There has been discussion about this before, but it now came to my mind (again).
If you want to do some accounting on Linux based routers, you don't have any
reasonable way of doing so. All you can do is
- capture all packets, do any kind of evaluation later
This is what you can do with nacctd, ULOGD/ulogd, and various other approaches. The problem is, that you collect an incredible amount of data which needs to be processed.
- insert iptables rules, account only what you're really interested in
This requires prior knowledge of exactly what you want to account. You immediately get the results, and it's not possible to do any arbitrary calculation at some later point.
So there is a need for something else: conntrack based accounting. The
idea is: Let connection tracking count how many bytes+packets a connection has.
When the connection terminates, the total amount is sent to some userspace
process. This means you will have one record of accounting data per
connection. In the worst case of extremely short-lived connections, you would
end up with almost as much DMA as in the nacctd approach - but even then,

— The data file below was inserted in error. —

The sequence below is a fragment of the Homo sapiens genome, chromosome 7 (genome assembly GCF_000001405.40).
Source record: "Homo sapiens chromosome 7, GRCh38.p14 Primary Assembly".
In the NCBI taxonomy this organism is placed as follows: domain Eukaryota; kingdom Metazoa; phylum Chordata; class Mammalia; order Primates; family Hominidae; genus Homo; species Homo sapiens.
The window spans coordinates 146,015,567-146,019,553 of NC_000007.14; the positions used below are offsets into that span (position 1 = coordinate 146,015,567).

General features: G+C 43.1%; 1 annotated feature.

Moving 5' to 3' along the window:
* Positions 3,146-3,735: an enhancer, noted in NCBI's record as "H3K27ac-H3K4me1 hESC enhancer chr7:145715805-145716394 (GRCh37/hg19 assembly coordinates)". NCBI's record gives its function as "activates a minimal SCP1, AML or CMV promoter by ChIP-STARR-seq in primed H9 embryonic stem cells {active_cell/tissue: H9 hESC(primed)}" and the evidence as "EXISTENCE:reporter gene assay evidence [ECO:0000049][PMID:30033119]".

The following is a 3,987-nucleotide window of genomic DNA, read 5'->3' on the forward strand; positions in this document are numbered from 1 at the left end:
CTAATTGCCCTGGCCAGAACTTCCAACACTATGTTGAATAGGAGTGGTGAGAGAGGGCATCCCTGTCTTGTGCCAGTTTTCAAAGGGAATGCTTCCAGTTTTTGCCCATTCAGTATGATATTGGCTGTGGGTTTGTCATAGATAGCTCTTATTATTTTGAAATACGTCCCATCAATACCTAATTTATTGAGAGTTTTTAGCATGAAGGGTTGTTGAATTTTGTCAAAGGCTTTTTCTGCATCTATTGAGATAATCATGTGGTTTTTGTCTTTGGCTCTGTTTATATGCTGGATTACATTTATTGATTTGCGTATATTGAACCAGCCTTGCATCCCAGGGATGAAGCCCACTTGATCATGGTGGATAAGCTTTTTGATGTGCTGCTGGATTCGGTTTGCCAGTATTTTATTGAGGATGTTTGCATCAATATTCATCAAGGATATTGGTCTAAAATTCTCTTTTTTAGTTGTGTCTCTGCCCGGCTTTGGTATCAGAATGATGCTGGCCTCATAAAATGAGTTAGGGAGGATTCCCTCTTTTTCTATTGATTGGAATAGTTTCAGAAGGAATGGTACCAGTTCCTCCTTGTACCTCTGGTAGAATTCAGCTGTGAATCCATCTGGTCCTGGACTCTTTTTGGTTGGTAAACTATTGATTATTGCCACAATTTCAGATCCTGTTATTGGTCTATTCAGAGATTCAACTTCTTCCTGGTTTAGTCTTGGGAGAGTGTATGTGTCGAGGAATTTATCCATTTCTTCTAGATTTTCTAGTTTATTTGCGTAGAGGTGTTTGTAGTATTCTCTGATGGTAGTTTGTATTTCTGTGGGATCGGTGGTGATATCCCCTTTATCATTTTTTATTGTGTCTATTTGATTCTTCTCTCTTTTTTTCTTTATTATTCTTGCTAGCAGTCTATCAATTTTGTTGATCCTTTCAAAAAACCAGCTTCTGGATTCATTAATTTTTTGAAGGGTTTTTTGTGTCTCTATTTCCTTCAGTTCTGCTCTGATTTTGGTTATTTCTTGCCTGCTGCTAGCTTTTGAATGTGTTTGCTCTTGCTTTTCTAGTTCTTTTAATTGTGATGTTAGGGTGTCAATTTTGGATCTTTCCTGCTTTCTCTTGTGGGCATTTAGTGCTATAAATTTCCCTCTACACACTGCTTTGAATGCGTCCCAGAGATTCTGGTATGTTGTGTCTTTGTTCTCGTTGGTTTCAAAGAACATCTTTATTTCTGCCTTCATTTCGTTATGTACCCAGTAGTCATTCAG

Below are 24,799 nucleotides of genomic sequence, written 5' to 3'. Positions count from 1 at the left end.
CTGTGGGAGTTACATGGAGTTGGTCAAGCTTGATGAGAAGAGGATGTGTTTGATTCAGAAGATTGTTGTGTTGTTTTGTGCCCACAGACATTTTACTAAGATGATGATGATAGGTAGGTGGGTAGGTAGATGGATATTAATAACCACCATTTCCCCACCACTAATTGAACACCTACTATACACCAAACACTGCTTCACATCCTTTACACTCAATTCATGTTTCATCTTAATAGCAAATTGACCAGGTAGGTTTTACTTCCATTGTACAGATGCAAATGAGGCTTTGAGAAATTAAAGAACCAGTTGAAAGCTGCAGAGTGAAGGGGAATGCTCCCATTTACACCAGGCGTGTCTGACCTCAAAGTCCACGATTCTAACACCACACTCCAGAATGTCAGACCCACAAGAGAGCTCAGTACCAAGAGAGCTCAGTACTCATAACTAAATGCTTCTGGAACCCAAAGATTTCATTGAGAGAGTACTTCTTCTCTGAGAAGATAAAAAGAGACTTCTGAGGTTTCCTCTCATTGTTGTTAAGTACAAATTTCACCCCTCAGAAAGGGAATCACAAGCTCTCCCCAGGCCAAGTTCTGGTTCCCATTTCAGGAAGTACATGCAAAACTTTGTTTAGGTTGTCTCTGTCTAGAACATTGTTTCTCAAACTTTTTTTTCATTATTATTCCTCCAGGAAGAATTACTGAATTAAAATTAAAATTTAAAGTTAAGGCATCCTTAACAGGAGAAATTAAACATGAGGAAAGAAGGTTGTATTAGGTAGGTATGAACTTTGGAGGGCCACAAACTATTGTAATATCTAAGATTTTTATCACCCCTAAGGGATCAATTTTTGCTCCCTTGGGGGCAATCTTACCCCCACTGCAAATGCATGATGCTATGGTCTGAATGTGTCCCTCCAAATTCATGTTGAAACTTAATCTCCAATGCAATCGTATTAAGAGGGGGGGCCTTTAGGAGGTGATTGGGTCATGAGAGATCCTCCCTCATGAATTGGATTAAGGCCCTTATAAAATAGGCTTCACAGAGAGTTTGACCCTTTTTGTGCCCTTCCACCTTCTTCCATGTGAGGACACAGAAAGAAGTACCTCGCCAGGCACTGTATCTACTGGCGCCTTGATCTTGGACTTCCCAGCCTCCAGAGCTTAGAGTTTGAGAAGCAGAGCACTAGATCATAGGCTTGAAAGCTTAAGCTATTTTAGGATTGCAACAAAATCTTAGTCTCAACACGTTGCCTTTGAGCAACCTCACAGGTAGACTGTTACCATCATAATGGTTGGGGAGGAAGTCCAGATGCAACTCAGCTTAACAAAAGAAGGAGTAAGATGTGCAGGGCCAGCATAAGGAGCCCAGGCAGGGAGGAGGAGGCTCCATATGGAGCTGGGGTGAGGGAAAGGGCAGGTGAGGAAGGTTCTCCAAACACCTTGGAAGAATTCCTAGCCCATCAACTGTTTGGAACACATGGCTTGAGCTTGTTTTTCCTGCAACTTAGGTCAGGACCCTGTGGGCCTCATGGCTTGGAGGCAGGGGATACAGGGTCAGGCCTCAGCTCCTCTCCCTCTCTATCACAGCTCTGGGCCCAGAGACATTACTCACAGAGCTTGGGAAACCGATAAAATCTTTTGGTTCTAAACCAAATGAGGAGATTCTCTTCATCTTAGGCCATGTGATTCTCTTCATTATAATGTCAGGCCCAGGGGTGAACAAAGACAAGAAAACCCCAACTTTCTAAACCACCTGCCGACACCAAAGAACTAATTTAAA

significantly less processing for the actual accounting itself.
I haven't looked into the details yet, but even generating netflow data should be possible quite easy this way.
As for the implementation, a single set of counters should be sufficient.
Adding per-CPU counters doesn't make sense, since the cache lines of the
conntrack entry have to be valid on the current CPU anyway. We're also already
under ip_conntrack_lock, so writing two more counters per packet shouldn't be
that expensive. Per-CPU counters also don't make sense if they are within the
same cache line...
One set of counters would have to be: bytes for each direction, packets for
each direction. They could be u_int32_t, since almost all connections have
less than 4GB traffic these days.